The recovery in many ways looks real and durable—but it also looks uneven and, in some cases, quite unpredictable. In this discussion, investment professionals from the public and private markets discuss where they expect to see risks and opportunities in the year ahead.
Christopher Smart: 2020 has been a year unlike anything we’ve seen. After one of the longest expansions on record, the global economy suffered the most severe shock in recent history—followed by a synchronized government response that defied most expectations. Let me start with a sense of where we are in the bounce back, and why we're looking at an uneven recovery. Ricardo, are you worried that governments will take their foot off the pedal too soon?
Ricardo Adrogué: That’s certainly a concern for us, and one of the biggest risks we face from a sovereign perspective. Global debt was already rising prior to the pandemic and has gone up quite a bit since its onset. As a result, we think there is a possibility that populations around the world will pressure their governments to step back their debt issuance. If that happens, we would expect the recovery across emerging markets to be weaker in the year ahead.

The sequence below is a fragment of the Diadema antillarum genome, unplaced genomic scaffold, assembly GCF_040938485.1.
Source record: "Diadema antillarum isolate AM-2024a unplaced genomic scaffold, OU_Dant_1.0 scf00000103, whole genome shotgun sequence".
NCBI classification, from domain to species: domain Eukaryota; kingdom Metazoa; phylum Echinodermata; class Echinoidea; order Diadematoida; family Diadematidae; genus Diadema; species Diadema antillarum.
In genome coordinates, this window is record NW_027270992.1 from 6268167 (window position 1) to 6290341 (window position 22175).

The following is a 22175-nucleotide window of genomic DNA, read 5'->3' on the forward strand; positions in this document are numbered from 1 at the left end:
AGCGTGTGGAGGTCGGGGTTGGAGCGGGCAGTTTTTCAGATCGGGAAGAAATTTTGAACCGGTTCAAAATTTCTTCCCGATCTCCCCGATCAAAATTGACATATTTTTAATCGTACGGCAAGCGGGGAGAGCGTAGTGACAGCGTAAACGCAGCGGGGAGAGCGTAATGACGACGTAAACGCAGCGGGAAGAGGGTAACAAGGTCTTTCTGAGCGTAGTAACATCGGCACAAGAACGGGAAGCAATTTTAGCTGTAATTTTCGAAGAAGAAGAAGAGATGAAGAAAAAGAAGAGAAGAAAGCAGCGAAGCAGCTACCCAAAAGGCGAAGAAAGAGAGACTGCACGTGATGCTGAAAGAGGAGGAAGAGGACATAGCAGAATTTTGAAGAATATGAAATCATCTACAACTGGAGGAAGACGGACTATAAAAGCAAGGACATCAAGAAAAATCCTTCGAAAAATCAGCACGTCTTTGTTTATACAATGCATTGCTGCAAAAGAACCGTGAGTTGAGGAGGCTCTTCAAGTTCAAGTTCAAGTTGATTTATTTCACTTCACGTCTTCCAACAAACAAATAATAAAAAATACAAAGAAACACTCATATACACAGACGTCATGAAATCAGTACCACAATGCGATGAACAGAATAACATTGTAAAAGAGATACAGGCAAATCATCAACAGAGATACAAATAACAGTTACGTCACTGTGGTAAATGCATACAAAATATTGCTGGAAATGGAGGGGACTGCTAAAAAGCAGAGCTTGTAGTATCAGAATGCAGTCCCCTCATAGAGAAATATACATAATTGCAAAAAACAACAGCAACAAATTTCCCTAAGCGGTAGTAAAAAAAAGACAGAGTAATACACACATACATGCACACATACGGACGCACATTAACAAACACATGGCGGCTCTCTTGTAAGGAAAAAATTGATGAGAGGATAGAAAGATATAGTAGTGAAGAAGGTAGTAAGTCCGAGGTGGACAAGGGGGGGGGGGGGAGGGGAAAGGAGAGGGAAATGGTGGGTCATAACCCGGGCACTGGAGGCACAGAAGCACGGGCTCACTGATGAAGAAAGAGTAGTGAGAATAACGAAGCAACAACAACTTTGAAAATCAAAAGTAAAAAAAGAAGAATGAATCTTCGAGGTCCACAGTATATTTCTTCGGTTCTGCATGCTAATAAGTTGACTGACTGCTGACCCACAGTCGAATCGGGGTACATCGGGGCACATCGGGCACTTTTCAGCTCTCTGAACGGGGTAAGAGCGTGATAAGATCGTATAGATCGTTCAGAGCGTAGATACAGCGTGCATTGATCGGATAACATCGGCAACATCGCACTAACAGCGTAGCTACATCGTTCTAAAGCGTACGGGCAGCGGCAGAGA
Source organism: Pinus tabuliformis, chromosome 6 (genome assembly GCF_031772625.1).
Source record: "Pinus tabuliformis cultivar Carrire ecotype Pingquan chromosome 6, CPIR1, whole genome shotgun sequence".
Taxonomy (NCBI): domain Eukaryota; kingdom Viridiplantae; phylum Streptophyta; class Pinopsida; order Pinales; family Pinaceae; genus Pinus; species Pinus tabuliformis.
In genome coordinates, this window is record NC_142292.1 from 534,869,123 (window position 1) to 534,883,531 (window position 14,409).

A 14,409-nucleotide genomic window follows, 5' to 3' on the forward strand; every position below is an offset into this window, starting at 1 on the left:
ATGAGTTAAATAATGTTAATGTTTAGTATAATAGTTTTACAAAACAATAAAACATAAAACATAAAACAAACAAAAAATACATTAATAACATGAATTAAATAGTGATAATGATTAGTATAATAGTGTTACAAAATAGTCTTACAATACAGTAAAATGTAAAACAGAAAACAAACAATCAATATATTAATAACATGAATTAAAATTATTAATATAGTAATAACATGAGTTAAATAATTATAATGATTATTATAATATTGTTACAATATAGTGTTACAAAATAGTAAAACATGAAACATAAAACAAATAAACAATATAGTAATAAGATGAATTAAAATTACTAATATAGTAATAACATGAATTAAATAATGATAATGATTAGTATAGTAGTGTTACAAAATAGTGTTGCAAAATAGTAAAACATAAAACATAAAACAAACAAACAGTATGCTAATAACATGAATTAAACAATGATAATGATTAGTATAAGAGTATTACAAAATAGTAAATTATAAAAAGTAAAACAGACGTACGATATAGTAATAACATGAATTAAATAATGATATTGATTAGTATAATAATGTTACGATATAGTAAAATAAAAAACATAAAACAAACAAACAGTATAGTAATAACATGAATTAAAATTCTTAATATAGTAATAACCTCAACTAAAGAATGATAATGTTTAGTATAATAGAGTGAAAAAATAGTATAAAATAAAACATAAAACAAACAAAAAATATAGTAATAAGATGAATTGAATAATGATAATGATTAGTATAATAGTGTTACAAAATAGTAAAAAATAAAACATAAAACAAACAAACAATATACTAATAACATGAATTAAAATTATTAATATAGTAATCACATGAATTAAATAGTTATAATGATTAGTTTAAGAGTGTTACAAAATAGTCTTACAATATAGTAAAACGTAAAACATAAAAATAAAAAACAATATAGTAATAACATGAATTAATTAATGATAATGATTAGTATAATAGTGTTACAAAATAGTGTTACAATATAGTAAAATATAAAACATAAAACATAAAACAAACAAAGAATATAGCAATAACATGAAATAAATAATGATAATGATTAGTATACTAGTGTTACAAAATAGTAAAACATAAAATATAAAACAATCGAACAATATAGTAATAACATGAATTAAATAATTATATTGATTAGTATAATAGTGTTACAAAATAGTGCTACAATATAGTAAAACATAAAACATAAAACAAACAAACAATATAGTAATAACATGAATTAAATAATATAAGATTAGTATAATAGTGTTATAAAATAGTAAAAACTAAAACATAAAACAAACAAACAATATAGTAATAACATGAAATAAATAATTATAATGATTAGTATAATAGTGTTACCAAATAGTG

Christopher Smart: What about in the public fixed income markets more broadly—Martin, are you anticipating a string of defaults and bankruptcies in 2021?
Martin Horne: We seem to be at a mid-point of sorts when it comes to the pandemic—while there has been news around a vaccine, the timing and adoption remains to be seen, meaning there is still much uncertainty around when consumption patterns may begin to normalize. Against this backdrop, while defaults may increase going into 2021, we believe they will remain much lower than peak-COVID forecasts.